HOUSTON – Texas Attorney General Ken Paxton said Tuesday that local officials lack the authority to keep schools closed amid the coronavirus pandemic.
Paxton said that state law limits the duties of local health authorities to addressing actual outbreaks of disease instead of issuing sweeping orders to prevent future infections.
“Education of our children is an essential Texas value and there is no current statewide order prohibiting any school from opening,” Paxton said in a written statement. “While local health authorities may possess some authority to close schools in limited circumstances, they may not issue blanket orders closing all schools on a purely preventative basis. That decision rightfully remains with school system leaders.”
Paxton said he was issuing his opinion in response to a request from the mayor of Stephenville in north-central Texas and that the letter is not legally binding.
A copy of Paxton’s letter can be found here.
Paxton’s statement comes days after the health authorities at both Harris County Public Health and the Houston Health Department signed a joint order to keep schools closed to in-person instruction until Sept. 8. The order did not prevent schools from holding virtual classes.
Harris County Judge Lina Hidalgo said the county attorney is reviewing Paxton’s guidance and will determine if it has any impacts on plans to reopen schools.
“What we know for sure is that our schools and community are no safer today than they were at the beginning of this pandemic,” Hidalgo said in a written statement. “In fact, there are much higher levels of community spread and hospitalizations today than at the end of the last school year. Our actions to save lives from this crisis should be guided by public health, science, and compassion for the health and safety of our residents - not politics."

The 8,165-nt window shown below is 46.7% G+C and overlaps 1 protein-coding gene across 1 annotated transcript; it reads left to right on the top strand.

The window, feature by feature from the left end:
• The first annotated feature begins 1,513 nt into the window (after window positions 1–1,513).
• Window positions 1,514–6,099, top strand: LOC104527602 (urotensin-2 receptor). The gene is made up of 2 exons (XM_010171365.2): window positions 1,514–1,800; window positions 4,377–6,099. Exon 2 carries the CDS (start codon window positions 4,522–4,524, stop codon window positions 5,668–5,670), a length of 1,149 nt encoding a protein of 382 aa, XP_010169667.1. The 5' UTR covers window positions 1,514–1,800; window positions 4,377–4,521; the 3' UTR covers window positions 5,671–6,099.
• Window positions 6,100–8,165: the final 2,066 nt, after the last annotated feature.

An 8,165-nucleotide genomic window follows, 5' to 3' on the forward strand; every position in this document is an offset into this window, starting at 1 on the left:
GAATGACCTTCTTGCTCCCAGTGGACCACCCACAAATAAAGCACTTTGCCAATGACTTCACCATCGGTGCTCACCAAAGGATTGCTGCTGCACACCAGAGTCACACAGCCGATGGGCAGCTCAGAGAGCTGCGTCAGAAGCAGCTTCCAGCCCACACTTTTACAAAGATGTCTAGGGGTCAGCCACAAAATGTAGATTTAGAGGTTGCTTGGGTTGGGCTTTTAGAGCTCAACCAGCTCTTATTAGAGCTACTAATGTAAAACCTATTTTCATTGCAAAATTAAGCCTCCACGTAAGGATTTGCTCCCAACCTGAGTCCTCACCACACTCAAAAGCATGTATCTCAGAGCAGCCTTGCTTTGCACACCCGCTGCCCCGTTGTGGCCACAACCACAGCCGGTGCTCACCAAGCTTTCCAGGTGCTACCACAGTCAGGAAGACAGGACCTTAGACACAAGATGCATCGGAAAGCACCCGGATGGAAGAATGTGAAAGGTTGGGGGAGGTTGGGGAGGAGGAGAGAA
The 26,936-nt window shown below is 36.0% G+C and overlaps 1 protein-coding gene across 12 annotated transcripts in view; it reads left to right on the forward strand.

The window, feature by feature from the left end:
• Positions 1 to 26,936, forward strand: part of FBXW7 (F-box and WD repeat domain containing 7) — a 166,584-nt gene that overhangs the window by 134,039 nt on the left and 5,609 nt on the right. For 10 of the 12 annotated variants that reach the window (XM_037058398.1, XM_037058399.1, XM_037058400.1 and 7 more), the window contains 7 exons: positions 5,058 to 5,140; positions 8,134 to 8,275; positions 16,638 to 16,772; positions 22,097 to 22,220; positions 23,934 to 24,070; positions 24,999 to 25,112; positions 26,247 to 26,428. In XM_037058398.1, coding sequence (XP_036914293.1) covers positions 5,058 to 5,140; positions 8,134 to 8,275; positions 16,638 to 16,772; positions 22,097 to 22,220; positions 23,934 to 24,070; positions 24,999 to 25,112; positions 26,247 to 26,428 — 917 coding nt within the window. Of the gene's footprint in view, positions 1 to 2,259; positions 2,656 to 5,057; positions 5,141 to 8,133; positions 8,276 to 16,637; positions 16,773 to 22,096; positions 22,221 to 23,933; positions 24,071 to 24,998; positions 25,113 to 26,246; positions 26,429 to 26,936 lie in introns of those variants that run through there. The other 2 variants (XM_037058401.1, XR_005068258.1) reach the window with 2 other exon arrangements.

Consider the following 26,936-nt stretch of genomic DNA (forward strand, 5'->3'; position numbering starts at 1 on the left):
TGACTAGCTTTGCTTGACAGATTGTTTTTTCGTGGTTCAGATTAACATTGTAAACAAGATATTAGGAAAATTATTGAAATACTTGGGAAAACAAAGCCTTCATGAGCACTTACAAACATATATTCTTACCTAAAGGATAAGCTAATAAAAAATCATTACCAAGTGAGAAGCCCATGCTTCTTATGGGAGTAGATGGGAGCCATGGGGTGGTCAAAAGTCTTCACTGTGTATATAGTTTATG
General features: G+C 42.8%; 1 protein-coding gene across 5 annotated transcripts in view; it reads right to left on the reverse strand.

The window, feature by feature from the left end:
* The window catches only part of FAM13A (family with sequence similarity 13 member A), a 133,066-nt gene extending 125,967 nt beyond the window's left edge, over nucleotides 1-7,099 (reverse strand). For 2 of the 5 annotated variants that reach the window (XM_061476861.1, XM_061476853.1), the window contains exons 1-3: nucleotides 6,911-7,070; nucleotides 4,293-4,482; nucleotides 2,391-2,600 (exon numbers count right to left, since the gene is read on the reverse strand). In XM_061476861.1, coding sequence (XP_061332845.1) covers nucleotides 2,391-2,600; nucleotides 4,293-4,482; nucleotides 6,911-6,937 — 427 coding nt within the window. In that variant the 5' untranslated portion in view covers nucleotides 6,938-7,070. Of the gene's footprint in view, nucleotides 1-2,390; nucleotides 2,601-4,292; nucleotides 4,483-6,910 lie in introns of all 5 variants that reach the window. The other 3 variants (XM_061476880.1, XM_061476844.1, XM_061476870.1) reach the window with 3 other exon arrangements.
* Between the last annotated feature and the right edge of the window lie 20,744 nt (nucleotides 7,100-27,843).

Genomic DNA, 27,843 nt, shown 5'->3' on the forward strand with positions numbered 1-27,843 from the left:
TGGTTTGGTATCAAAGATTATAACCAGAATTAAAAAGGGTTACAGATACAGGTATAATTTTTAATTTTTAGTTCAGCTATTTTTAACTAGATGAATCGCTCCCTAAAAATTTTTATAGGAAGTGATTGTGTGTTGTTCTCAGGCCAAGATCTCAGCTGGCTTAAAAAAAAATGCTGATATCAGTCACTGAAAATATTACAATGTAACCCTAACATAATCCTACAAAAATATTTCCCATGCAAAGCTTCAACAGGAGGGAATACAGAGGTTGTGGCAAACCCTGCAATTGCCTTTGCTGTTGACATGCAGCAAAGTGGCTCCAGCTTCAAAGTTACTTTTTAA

Hidalgo said her team has consulted with superintendents across the region before announcing her plan to keep schools closed until at least September.
“Over the last few weeks we’ve heard from parents, teachers, and school staff desperate for action to protect their community and concerned about the impacts of opening too soon will have on their health and that of the community as a whole,” Hidalgo said in the statement. “We’ll continue working on their behalf and take action to do everything within our power to do what’s best for the people of Harris County.”
So far there have been no lawsuits over the Harris County school order, but State Senator Paul Bettancourt expects that won’t be the case for long.
“If the county wants to make the mistake of trying to fight the Attorney General, and the school boards on it. I’ll predict they’ll lose because I’m very sure, after reading this opinion today. they’re going to lose at the Texas Supreme Court, Bettancourt said.
Harris County Attorney Robert Soard told commissioners Tuesday he was in talks with other counties for a coordinated response to Paxton.